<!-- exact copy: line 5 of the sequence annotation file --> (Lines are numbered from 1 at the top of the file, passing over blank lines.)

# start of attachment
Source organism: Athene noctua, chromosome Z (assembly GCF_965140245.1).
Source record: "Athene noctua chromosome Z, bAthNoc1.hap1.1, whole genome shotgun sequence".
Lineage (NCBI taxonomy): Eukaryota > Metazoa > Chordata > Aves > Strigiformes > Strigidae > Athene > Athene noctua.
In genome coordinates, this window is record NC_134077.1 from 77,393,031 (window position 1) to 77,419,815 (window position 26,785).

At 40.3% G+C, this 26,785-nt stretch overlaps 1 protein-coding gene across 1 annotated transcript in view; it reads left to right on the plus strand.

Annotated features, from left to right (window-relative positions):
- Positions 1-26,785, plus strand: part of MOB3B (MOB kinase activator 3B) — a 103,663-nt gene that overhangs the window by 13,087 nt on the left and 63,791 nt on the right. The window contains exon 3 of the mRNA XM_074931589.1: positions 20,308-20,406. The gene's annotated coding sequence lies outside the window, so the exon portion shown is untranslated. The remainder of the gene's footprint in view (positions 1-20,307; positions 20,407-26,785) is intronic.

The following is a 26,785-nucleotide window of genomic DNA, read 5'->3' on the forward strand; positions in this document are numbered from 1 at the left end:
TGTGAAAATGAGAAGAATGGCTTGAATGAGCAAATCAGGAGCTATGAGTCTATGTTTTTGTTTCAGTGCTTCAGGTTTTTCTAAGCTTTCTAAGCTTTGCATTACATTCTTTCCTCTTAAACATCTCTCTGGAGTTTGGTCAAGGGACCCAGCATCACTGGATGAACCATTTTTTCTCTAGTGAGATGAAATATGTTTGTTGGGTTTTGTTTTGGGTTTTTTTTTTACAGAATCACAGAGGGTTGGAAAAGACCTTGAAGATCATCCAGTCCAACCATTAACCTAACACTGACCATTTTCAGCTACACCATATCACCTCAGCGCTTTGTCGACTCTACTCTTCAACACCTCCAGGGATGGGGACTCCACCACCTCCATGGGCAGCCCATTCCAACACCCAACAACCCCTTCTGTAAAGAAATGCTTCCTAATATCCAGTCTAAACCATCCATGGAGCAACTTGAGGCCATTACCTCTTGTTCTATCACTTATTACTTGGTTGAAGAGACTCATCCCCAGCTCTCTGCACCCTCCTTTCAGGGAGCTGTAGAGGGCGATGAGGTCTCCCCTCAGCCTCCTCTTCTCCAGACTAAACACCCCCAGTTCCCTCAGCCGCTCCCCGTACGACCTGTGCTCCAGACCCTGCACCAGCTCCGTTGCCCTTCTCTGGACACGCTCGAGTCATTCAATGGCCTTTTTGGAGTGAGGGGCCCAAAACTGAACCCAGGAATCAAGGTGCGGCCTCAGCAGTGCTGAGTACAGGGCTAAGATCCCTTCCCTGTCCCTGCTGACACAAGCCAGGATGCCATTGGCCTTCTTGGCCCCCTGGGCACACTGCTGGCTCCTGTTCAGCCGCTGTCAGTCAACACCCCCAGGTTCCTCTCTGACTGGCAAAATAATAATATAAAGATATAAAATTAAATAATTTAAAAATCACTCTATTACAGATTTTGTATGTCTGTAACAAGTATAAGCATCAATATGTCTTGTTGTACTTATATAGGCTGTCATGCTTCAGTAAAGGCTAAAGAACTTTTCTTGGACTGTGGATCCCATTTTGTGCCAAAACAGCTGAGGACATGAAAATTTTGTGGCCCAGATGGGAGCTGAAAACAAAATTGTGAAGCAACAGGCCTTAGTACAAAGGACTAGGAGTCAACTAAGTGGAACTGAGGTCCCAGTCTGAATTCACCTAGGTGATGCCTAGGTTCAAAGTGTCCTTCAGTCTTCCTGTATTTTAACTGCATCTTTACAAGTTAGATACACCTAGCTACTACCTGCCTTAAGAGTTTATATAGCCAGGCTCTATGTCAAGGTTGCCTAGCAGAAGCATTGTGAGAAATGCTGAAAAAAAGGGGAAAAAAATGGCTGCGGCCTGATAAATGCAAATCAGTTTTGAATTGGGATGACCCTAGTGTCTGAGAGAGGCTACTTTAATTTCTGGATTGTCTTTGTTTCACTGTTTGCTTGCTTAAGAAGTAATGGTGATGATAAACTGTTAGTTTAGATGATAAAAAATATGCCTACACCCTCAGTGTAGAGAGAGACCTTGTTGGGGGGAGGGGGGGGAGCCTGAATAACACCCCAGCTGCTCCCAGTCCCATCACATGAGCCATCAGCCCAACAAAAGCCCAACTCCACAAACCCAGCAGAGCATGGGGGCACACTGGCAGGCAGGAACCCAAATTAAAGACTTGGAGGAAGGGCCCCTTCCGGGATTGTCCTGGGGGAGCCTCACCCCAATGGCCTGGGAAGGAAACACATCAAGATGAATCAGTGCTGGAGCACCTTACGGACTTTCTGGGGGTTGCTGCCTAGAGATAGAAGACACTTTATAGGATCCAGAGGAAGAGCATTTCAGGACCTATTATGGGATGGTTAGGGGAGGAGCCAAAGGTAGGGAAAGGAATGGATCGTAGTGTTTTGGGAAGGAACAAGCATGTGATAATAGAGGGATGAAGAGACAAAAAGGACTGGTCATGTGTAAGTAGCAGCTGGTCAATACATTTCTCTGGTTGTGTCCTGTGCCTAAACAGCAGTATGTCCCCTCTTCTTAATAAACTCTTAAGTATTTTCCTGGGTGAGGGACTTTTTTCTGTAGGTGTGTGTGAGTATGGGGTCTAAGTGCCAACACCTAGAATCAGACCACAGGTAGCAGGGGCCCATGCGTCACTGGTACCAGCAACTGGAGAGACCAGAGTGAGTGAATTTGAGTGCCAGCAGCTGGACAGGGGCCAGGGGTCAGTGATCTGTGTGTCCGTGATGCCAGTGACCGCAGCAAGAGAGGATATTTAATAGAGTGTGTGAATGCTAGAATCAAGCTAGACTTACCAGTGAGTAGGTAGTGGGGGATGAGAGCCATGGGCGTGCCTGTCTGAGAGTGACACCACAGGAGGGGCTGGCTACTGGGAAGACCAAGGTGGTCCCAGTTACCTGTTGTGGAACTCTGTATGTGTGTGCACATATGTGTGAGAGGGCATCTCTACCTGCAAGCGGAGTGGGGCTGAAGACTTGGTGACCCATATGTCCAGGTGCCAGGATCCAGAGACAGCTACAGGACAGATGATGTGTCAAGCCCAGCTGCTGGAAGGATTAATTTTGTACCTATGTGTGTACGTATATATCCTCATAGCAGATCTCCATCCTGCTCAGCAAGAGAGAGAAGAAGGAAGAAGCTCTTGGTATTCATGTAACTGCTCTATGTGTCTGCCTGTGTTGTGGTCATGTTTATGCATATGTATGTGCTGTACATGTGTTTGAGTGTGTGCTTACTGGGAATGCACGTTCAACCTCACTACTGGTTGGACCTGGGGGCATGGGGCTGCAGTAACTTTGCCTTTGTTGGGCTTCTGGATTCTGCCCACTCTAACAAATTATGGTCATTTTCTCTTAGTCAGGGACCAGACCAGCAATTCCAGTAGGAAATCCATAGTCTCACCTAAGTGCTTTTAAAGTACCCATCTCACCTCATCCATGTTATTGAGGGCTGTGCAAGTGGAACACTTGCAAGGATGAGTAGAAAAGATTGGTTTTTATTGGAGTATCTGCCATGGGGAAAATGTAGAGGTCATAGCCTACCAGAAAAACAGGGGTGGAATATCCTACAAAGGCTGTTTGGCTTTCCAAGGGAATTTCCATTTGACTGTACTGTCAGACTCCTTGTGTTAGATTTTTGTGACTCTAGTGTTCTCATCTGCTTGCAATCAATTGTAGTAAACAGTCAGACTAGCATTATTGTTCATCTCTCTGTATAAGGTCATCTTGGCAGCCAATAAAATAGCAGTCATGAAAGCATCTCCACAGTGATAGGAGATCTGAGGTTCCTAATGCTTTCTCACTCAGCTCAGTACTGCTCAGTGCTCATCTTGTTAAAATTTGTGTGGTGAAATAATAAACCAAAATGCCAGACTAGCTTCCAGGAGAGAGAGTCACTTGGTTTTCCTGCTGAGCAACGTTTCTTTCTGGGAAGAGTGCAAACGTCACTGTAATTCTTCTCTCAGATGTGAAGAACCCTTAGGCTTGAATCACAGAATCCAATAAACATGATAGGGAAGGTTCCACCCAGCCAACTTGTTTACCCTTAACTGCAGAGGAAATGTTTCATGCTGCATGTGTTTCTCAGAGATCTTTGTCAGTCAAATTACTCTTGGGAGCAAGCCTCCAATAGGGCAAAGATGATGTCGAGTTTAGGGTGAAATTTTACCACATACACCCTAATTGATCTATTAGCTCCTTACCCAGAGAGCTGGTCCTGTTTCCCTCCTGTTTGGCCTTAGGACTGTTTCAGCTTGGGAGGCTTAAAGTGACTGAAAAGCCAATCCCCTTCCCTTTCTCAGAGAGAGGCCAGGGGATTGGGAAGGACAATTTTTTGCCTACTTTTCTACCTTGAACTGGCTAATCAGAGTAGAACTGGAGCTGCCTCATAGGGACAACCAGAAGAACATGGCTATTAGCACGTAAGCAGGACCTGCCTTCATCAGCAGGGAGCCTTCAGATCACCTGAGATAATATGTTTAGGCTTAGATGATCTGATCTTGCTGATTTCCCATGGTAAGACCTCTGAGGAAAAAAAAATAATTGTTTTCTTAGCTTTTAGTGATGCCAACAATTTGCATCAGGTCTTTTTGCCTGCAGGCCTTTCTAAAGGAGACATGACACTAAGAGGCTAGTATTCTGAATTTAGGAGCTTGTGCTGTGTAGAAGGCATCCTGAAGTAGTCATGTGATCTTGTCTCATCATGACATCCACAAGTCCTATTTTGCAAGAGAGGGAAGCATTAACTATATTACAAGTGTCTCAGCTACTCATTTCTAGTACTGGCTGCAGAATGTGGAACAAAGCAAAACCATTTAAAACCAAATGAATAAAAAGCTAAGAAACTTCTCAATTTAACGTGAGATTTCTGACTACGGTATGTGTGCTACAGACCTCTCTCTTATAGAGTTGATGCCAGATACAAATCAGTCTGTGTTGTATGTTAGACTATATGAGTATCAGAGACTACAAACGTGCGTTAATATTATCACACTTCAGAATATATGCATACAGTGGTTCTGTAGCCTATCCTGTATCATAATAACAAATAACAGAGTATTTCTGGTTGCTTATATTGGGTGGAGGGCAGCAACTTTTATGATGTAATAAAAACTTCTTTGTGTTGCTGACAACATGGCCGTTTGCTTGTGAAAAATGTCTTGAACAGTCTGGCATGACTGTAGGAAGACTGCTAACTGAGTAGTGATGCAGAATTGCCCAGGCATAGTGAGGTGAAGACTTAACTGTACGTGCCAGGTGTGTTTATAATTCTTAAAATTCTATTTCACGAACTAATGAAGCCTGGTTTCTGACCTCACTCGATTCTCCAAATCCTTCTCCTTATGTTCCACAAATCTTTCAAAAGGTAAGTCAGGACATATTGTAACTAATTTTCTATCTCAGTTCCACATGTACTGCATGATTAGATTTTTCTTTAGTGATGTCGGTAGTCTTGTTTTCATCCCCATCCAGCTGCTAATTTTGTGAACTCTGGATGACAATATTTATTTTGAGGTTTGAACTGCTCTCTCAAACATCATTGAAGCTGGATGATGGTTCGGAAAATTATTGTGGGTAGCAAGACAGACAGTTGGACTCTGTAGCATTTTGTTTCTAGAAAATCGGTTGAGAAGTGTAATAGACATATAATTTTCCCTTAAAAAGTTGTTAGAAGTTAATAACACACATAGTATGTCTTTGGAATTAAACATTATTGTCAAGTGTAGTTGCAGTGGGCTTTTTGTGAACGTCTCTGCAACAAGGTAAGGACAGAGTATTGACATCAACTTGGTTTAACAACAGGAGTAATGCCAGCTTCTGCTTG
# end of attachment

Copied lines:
At 40.3% G+C, this 26,785-nt stretch overlaps 1 protein-coding gene across 1 annotated transcript in view; it reads left to right on the plus strand.